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Big Stakes for Lawler and Covington at UFC on ESPN 5

July 29, 2019 | Posted by Dan Plunkett
Colby Covington Robbie Lawler UFC on ESPN 5

Typically, the UFC attempts to match its top contenders against other top contenders. It puts them in an easy win-win situation: the winner can go on to a title fight, and the loser will take a step back for the moment.

Similarly, the UFC likes booking two fighters coming off losses against one another. It virtually ensures—the rare draw or no contest aside—that one gets back on the right track. That was the idea when they slated Robbie Lawler to fight Tyron Woodley. Lawler has lost three of his last four, with the loss in that fight four bouts ago coming against Woodley. Woodley rode high after that fight as the welterweight champion, but then he stepped against Kamaru Usman in his last fight, and Usman made Woodley, 37, look like his prime left him years ago.

Then Woodley went down with a hand injury, and sometimes when plans change, you have to go against the formula to salvage them. Lawler’s date was pushed back a month and his dance partner was changed to Colby Covington, a 31-year-old in his prime riding a six-fight win streak. Last year Covington won the interim UFC welterweight title, which promptly became meaningless when the UFC stripped him because he couldn’t make a fight on a certain date.

Covington is the rightful number one contender at welterweight. Lawler, 37, had been looking at a few wins before he could get back to that spot. Now he has an opportunity to take the fast track.

It’s been a rough few years for Lawler, but nobody is willing to declare his career dead. It seemed he was headed on that path seven years ago, when a decisive loss to Lorenz Larkin capped a 3-5 run from 2009-2012. He looked to be back at the mid-level and fading. Then he emerged as a surprise UFC welterweight contender before winning the title at the end of 2014, a mere 12 years after being tapped as one of the promotion’s future superstars.

Lawler’s recent run of misfortune begins with fortune. He fought closely with Carlos Condit in the type of tough, grueling contest you’d expect from a Robbie Lawler title fight. It was a match that could have gone either way and sparked debates about where the imbalance begins when considering volume of strikes against more powerful, yet far fewer, strikes. Lawler’s fortune was that two judges that night favored his heavier blows, but neither fighter has been quite the same since that night. I find it unlikely that it was that specific fight alone that caused Lawler and Condit to fall to varying degrees, but it combined with their other wars to take just enough out of them to become noticeable.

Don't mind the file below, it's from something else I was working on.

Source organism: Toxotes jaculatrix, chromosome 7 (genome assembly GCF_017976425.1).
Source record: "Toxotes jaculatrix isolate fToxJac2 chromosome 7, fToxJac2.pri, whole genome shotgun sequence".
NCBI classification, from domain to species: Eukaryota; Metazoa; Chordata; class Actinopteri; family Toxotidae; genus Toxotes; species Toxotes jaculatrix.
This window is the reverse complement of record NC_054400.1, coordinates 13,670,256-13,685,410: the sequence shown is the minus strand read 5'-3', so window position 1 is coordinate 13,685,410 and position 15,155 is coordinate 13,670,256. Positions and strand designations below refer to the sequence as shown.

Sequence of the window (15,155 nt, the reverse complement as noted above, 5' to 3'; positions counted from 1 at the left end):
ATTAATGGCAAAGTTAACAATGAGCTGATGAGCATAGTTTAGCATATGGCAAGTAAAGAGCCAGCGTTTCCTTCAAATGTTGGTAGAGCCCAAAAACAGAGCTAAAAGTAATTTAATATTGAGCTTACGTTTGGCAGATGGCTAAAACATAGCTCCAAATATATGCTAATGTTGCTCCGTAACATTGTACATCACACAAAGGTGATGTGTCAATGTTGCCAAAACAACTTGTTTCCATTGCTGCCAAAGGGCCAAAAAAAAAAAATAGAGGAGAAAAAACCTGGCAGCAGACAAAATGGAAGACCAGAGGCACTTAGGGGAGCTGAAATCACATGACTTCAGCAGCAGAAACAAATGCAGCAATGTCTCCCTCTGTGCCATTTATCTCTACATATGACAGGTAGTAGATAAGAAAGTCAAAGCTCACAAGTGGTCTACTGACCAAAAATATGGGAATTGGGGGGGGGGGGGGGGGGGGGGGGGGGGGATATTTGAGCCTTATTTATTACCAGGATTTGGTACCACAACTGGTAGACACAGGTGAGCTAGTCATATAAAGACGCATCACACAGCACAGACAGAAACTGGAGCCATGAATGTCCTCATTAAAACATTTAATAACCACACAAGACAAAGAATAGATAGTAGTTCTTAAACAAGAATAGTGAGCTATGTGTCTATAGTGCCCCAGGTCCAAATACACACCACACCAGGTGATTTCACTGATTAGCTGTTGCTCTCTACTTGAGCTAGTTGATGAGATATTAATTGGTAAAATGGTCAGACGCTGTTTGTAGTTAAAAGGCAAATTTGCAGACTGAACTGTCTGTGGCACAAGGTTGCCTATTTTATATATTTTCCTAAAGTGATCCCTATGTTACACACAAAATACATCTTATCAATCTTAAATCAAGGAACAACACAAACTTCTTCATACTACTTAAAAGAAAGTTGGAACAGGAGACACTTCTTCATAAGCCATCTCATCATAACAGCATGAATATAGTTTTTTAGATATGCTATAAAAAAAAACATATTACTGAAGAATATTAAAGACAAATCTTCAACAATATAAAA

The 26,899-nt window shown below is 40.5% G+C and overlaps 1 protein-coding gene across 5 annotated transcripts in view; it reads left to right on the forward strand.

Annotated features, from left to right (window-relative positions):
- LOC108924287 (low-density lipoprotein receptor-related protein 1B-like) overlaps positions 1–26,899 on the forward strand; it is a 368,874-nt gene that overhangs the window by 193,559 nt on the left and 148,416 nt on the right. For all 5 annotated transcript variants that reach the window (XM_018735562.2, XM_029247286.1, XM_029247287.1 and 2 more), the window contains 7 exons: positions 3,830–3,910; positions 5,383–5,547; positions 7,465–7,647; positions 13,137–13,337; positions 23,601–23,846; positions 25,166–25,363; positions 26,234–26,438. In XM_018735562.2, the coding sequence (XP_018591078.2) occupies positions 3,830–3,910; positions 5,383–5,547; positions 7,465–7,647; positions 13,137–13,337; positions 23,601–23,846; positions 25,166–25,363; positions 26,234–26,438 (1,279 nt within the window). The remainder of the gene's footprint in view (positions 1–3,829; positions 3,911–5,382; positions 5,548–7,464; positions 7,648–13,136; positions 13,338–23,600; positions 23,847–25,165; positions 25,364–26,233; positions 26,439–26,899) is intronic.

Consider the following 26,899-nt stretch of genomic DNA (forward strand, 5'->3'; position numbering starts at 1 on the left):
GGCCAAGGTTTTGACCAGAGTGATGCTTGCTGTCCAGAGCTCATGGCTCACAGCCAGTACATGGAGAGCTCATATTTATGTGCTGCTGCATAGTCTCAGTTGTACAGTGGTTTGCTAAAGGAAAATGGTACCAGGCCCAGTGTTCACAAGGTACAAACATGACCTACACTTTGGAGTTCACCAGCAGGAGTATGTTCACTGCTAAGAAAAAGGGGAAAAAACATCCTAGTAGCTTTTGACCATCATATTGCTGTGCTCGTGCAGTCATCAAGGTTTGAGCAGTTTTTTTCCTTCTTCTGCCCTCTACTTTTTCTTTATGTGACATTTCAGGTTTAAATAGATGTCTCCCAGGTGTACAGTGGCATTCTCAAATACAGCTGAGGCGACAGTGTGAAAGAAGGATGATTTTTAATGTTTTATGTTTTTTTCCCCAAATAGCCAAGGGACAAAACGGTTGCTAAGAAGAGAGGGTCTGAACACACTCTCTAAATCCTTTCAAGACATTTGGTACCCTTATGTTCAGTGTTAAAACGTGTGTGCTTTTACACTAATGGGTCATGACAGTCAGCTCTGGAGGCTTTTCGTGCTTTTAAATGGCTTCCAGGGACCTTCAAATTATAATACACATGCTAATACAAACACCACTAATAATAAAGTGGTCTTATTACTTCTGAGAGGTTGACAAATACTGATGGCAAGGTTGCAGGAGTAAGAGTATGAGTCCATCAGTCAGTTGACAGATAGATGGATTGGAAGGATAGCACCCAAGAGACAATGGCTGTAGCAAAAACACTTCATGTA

Woodley’s one punch knockout win over Lawler followed. Lawler waited a year to return, beating Donald Cerrone in a close but clear decision. At the end of the 2017, he faced Rafael dos Anjos in a bid to get back into the immediate title mix. Lawler tore his ACL and meniscus in the fight, although he was already behind by that point.

It took until this past March for Lawler to return, when he lost in very controversial fashion to Ben Askren. The referee believed Lawler had gone unconscious in a bulldog choke and stopped the fight, but it did not appear that he lost consciousness.

If Lawler is going to make another run, the time is now. He has such power, ferocity, and gameness that despite recent troubles he can’t be counted out, but this is a young man’s game. Older fighters have succeeded and won championships in higher weight classes, but nobody at welterweight or below has won a UFC title past the age of 36. With that in mind, Lawler’s opportunity against Covington is a gift because it can get him where he wants to be faster than alternative routes.

Covington would likely be preparing for a title fight right now if not for apparent injuries to champion Kamaru Usman. Despite his recent success and the gold he briefly wore last year, Covington still has something to prove. The two most recent fighters he beat—Demian Maia and Rafael dos Anjos—each suffered more one-sided losses in follow-up bouts. Dos Anjos lost again this month to rising contender Leon Edwards. It’s silly to rely much on MMA math, but it’s been more than a year since we’ve seen Covington compete, and there are several top welterweights to prove himself against. This game moves fast, and when a fighter is out for a while, it gives others a chance to pass him.

Saturday is Covington’s first chance in more than a year to make a statement in the cage. Considering the recent success of Jorge Masvidal, a ho-hum performance might not cut it when it comes to advancing to a title fight.

Every fight matters in some way, but Saturday’s is particularly significant for both Lawler and Covington.

Dan Plunkett has covered MMA for 411Mania since 2008. You can reach him by email at [email protected] and follow him on Twitter @Dan_Plunkett.